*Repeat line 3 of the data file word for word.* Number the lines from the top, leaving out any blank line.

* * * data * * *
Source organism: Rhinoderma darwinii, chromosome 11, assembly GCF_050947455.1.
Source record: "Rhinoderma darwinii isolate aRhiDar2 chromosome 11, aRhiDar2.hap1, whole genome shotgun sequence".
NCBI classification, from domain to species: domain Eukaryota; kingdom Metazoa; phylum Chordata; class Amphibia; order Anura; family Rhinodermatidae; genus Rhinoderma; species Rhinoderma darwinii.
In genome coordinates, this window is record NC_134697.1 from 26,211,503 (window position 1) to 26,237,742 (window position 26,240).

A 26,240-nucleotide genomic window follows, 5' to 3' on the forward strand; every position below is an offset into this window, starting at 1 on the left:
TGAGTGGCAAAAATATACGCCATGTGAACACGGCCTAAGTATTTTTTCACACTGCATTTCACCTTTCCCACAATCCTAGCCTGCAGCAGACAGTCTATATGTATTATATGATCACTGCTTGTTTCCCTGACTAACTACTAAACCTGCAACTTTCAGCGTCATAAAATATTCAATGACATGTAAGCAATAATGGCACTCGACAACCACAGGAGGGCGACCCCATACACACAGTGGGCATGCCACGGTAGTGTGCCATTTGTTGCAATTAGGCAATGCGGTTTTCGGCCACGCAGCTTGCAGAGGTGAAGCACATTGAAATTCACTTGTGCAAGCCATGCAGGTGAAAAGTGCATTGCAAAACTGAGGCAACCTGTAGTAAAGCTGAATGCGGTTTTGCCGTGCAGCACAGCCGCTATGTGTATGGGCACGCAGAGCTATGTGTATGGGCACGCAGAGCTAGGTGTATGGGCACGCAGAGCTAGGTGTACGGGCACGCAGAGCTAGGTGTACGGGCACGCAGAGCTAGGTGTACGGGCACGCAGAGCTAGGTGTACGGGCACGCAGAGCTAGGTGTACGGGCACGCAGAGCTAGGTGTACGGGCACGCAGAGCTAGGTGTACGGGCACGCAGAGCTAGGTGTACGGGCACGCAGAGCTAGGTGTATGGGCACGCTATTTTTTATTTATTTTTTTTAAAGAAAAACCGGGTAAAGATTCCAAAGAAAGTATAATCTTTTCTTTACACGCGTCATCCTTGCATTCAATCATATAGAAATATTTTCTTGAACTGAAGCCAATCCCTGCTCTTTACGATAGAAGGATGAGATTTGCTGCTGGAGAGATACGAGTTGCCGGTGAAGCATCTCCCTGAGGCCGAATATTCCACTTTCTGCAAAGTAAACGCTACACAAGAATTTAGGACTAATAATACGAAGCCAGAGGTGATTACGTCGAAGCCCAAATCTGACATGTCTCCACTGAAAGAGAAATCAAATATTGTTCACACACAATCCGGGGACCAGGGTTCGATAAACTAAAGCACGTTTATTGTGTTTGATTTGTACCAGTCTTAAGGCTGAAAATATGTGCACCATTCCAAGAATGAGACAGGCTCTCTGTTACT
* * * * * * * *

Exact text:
NCBI classification, from domain to species: domain Eukaryota; kingdom Metazoa; phylum Chordata; class Amphibia; order Anura; family Rhinodermatidae; genus Rhinoderma; species Rhinoderma darwinii.